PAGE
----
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The Ifach rock jutting out to sea at Calpe is an emblem of the Costa Blanca. This granite rock is 332 metres high and a kilometre wide providing a challenging walk or climb for thousands of residents and visitors each year. Although a tough ask, they are rewarded with amazing views of the North Costa Blanca coastline and mountains.

Calpe is a popular coastal town with lovely beaches, a salt lake and a vibrant town centre. It has long been a favourite with German and English expats, and holidaymakers. The resort even hosts its own version of the Munich Oktoberfest complete with oompah bands, steins overflowing with German beer, food and lederhosen. The festival attracts about 10,000 visitors and is a major tourist event.

Calpe is a busy town throughout the year with many businesses being located here. It is also one of the best places for business conferences held in one of the town’s large hotels.

Calpe has 13 kilometres of gorgeous, sandy beaches which are a major lure for sunbathers and snorkelers who are tempted into the clear water to see a close view of the shoals of fish, flora and fauna in the bays.

Close to the town centre beach and Ifach rock is the beautiful salt lake. From the road you can watch elegant flamingos, herons and other wildfowl hunting for their supper.

At the foot of the Penon de Ifach rock is the port and fish market where visitors can see the fishing fleet bringing home its catch of the day, such as squid, tuna, prawns, swordfish or sardines. Much of the fish will find its way to the restaurants along the beach where you can try local cuisine such as paella or other rice dishes.

Calpe has two special dishes to try too. Llauna de Calp consists of fish, potatoes and tomatoes while Arros de Senyoret is similar to paella with fish, shellfish such as prawns and lobster, garlic and rice.

Calpe’s cosmopolitan make-up is reflected in the range of restaurants. As well as Spanish fare, you can try British, German, Italian, Chinese, Indian, French or Argentinean cuisine, for example.

The town is fabulous for active sportspeople who can try a range of activities including walking and hiking, tennis, bowls, quad biking, sailing, surfing or stand up paddle.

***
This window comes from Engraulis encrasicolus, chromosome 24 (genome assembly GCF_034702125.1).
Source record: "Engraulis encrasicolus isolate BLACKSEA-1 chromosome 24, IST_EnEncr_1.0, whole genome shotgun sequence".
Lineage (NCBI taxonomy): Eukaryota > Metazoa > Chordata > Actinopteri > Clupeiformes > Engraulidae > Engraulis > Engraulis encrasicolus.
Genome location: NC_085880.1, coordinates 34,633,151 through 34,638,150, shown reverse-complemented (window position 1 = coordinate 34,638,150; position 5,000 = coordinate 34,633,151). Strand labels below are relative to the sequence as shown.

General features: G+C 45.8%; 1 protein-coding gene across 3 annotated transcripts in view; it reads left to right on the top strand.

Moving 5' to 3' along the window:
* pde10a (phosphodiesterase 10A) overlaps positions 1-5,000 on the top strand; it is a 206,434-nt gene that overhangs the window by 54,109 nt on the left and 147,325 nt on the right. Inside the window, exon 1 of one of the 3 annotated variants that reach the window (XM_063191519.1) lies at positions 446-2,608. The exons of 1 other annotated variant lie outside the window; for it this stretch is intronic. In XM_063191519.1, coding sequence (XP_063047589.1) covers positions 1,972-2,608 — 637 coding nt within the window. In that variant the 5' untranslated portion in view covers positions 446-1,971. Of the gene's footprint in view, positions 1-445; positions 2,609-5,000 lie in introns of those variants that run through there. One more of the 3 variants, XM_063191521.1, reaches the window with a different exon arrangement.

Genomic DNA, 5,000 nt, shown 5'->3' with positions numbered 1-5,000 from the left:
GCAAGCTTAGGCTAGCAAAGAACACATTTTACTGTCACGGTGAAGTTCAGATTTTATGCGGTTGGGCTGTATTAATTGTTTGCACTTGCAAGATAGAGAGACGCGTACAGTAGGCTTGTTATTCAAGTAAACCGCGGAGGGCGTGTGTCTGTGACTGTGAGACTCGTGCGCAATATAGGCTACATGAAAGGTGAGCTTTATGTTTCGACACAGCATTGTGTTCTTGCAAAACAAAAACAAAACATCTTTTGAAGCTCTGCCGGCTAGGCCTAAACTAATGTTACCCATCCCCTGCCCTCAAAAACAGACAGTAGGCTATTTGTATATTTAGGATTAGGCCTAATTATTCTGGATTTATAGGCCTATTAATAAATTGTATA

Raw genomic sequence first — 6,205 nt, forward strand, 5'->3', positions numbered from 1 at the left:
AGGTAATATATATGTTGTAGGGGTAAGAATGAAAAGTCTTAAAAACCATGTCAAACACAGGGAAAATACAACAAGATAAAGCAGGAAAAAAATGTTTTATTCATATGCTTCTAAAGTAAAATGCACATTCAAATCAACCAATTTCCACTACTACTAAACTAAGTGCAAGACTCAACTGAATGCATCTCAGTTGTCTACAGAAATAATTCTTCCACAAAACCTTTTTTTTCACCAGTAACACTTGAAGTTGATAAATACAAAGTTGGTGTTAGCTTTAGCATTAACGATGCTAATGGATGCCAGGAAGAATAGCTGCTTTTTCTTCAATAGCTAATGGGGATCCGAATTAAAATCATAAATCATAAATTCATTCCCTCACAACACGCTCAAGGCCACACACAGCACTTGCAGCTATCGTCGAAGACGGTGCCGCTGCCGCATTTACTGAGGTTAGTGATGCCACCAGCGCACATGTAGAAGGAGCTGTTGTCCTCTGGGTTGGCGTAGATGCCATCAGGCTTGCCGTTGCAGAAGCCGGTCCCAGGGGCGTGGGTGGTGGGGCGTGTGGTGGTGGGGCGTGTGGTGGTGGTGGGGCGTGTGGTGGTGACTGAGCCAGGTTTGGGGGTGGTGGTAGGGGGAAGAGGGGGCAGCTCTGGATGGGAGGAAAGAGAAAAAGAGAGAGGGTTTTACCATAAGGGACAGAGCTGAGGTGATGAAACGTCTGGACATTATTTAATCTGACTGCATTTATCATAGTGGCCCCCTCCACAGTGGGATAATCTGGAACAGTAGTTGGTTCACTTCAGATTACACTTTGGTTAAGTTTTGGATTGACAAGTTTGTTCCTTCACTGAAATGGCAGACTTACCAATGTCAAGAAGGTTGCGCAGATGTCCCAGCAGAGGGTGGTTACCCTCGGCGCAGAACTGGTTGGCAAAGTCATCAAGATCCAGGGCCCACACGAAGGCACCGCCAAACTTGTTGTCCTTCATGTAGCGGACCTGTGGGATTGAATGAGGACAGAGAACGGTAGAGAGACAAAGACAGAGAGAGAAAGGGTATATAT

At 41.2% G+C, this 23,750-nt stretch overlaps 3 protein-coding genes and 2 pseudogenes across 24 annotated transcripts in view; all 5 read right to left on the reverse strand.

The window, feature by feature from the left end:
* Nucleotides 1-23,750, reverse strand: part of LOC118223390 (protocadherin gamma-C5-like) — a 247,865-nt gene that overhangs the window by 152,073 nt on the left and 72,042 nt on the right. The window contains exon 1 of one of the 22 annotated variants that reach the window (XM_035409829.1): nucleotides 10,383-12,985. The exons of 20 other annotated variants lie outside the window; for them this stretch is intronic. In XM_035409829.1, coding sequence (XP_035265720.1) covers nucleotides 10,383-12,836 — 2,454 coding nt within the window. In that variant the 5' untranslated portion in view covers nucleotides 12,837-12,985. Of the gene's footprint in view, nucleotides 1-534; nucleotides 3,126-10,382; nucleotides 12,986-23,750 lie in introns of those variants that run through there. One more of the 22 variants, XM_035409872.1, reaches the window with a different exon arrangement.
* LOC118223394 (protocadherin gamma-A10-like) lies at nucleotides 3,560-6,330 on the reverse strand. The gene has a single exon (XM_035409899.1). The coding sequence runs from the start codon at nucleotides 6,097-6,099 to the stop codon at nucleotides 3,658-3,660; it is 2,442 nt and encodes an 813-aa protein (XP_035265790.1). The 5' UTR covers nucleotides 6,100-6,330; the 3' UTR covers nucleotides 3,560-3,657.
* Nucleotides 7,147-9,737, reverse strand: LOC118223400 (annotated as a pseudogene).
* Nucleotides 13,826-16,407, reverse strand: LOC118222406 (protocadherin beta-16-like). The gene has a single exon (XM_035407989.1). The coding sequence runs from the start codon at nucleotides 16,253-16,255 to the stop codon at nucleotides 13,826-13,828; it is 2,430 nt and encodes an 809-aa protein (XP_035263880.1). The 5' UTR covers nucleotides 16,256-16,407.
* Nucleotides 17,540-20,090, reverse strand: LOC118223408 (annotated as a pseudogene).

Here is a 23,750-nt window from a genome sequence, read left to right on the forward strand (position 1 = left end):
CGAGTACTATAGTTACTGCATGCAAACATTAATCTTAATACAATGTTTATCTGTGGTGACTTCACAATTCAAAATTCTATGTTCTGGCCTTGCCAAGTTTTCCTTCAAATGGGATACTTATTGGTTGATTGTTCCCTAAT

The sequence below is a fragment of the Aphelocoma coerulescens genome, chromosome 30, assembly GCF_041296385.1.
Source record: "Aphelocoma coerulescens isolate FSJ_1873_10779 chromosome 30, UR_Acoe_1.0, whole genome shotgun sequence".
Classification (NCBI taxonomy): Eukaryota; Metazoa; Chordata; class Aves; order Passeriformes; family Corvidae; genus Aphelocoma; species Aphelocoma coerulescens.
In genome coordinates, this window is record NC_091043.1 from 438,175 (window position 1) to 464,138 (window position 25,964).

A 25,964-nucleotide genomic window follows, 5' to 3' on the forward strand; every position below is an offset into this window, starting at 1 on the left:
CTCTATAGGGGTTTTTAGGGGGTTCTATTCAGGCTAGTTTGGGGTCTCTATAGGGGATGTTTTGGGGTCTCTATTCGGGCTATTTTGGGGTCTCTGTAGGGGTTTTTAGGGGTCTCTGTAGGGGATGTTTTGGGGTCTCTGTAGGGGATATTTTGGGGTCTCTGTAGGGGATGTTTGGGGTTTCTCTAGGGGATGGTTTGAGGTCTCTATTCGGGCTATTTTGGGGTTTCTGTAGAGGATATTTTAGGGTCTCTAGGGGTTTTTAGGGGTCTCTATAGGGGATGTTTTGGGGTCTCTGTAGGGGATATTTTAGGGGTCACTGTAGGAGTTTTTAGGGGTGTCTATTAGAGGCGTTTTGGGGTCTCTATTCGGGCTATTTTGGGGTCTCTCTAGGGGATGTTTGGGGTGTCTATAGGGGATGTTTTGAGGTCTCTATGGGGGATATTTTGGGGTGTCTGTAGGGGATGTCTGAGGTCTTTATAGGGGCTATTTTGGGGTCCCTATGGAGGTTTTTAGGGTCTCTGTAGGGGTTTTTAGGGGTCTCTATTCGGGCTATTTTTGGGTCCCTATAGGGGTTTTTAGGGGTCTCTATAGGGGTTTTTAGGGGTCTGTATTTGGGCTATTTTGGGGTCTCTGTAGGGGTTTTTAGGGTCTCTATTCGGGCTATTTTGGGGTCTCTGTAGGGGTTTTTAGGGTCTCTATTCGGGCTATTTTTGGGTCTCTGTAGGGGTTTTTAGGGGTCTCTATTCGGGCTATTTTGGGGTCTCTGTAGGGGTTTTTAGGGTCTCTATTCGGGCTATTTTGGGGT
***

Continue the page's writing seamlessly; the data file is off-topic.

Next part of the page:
Calpe also knows how to party and hosts some spectacular fiestas throughout the year. It holds one of the best Moors and Christians fiestas on the Costa Blanca with spectacular running battles, parades and fireworks in October.

Carnival is celebrated in February with two separate parades – one of which is organised by the German residents with bands and groups of people in traditional dress.

Calpe has a very interesting walled old town built to defend the former fishing village against marauding pirates in bygone days.


Many health specialists and alternative therapists have set up in Calpe where you can receive treatments such as physiotherapy, Botox, Indian head massage or Reiki. The top hotels also have spas offering quality beauty treatments, saunas, massages, Turkish baths or Jacuzzis.

Calpe has good road networks with the AP7 toll road and N332 coast road on the edge of town to link it with neighbouring beach resorts as well as being just 50 minutes by road to Alicante international airport and 1.5 hours to Valencia airport.

The popular little train between Denia and Benidorm stops in Calpe, which provides an inexpensive and intriguing way to explore nearby towns such as Altea or Moraira as well as having a unique view of the coastline and countryside.

Calpe has a population of nearly 30,000, about 11,000 are Spanish, 3,600 are German and 3,200 are British.

Popular properties for sale in Calpe include sea front beach apartments, townhouses and villas in the hills overlooking the Mediterranean, or luxury modern villas with views of the sea and Ifach.